In the wake of recent events there has been a flood of commentary that is ignorant, wrongheaded, or racist. But I've tried hard to avoid getting too caught up in that. I think it's better to focus on broader data so we can see that this is much worse than a case of a few prominent pundits saying offensive things.
The Washington Post has some new polling data on how American view the justice system. Here's the question: "Do you think blacks and other minorities receive equal treatment as whites in the criminal justice system or not?" A majority of Whites, 54%, answer yes, while only 41% answer the question correctly.
As Tim Wise has noted, this is a pattern among White Americans, and it's been going on now for generations. For over 50 years Gallup has periodically asked Whites if they think Blacks have as good a chance for education and housing as they do. In 1962, when White supremacist schooling was still explicit in much of the country, 94% of Whites said Blacks had equal education opportunities. As of 2008, when White kids continue to receive higher funding on average, 80% of Whites continued to claim equal opportunity. On housing, it is the same story, with 85% of Whites saying Blacks do not face more discrimination than they do. Even on the question of police practices, only 36% of Whites said Blacks are treated unfairly.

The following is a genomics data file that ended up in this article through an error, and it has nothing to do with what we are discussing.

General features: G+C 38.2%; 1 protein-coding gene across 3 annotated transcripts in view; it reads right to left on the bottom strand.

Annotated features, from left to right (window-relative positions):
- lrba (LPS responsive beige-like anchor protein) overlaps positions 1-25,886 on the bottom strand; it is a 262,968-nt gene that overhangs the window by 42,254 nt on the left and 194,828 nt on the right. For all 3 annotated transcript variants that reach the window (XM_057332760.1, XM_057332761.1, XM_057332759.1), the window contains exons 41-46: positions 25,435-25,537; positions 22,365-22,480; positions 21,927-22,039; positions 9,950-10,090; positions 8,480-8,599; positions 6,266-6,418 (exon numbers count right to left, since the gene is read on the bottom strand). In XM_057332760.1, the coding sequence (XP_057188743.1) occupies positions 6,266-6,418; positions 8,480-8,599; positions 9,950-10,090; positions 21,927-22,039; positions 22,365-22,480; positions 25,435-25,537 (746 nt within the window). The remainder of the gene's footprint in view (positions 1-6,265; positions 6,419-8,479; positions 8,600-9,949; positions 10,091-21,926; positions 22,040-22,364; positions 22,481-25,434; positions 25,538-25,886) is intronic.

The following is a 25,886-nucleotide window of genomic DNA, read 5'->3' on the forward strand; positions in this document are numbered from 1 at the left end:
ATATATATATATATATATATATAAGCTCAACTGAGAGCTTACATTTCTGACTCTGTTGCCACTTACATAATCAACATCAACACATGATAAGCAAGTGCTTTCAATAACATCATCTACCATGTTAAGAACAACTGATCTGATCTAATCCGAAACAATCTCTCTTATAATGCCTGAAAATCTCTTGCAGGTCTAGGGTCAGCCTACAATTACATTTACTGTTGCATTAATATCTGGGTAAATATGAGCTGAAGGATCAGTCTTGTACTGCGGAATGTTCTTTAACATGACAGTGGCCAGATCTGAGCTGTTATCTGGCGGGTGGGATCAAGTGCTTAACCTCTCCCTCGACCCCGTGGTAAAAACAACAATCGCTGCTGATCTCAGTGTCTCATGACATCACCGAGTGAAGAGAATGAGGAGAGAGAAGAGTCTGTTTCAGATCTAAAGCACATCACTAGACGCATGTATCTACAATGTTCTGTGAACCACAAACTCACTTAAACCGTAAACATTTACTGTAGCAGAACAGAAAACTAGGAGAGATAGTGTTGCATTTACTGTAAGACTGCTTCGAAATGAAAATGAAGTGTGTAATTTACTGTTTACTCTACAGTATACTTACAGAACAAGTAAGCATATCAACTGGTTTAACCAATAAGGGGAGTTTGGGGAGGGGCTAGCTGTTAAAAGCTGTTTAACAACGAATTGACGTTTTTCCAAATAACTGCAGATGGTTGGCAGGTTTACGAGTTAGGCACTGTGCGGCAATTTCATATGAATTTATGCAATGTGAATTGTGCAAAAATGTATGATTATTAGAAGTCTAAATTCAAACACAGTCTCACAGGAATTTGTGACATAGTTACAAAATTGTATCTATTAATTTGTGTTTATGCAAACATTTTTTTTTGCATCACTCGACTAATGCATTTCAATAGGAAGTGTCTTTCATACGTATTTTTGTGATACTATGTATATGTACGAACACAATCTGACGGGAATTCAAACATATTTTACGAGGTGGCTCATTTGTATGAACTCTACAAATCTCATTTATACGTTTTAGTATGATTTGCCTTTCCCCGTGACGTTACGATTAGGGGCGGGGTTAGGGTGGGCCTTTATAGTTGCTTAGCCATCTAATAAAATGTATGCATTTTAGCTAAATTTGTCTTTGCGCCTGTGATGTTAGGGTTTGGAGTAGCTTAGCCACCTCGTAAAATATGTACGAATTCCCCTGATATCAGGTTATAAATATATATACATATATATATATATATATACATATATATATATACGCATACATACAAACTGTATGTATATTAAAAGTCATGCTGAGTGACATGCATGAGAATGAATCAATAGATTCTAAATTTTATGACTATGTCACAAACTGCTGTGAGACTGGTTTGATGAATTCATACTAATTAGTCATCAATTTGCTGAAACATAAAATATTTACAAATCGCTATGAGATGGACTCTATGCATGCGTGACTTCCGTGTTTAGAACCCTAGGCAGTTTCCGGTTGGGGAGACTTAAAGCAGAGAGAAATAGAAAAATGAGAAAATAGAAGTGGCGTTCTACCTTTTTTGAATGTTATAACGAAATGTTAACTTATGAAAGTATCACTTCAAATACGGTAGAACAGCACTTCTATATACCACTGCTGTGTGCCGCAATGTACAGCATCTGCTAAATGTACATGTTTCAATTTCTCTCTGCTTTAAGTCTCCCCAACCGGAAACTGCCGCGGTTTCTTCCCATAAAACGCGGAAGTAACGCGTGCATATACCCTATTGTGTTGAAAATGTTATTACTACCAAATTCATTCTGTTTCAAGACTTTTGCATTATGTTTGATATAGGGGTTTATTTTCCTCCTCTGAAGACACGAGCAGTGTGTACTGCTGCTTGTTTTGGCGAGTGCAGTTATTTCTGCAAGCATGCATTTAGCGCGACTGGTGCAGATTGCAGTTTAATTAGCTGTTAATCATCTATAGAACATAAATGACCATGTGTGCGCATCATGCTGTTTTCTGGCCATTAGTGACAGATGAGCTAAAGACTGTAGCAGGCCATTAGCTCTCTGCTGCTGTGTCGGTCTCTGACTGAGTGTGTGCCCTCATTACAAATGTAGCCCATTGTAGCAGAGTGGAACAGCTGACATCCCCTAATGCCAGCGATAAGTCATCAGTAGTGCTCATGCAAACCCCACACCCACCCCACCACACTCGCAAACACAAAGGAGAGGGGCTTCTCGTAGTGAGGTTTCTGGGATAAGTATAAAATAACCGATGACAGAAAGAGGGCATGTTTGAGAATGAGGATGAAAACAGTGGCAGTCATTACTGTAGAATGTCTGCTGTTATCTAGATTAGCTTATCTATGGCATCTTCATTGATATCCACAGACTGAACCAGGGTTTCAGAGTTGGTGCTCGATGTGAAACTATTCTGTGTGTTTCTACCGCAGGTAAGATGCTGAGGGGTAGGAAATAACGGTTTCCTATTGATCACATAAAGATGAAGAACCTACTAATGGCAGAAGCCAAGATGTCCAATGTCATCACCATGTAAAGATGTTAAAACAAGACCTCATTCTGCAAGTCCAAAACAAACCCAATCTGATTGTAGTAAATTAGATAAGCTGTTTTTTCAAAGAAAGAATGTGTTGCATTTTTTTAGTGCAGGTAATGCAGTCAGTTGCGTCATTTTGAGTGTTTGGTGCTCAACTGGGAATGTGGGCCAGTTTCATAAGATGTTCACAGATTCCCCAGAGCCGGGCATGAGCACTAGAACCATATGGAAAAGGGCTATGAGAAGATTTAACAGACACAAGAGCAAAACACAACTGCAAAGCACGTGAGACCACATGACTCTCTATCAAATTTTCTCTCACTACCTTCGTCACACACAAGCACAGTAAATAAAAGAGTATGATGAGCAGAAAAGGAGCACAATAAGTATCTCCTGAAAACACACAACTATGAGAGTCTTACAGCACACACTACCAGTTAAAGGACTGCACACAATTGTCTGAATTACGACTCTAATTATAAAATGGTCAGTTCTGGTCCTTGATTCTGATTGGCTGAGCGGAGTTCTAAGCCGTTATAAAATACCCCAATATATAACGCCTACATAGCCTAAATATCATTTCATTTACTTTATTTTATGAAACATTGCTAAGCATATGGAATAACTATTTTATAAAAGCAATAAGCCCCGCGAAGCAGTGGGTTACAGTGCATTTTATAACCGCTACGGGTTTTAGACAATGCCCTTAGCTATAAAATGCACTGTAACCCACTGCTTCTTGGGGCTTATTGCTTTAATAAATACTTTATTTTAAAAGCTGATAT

The point of all this data is to show that the pundits and media figures who have said so many false and racist things in recent weeks are not the problem. They represent the problem. The great majority of Whites are in denial. A society in denial is not equipped to recognize, much less fight, racism. If this data is accurate, though few Whites admit to being racist, 80% or more are not anti-racist. Put another way, when 80% of us look at racist practices and profess not to see them, we're demonstrating pretty conclusively that we're not actually against racism.
And we shouldn't stop there. Those of us who at one time another have been in that 80% must ask ourselves why we believed such blatantly false things. Sometimes, of course, people are simply mistaken. But we usually don't believe truly absurd things unless there is something in it for us. We're usually trying to protect something. If nothing else, it certainly is a lot more comfortable for Whites to believe that we don't have more opportunity than others.
As I've said before recently, for people caught in that denial I will not offer statistics to try to break it. That's not my job any more than it's my job to argue with people who think we didn't land on the moon. Because these basic facts about racial inequality infringe on our view of ourselves, our history, and our country, there is a strong incentive for us to embrace lies. Becoming free is a matter of experiences and learning and repentance over a period of years. It's not a matter of being clobbered over the head with statistics.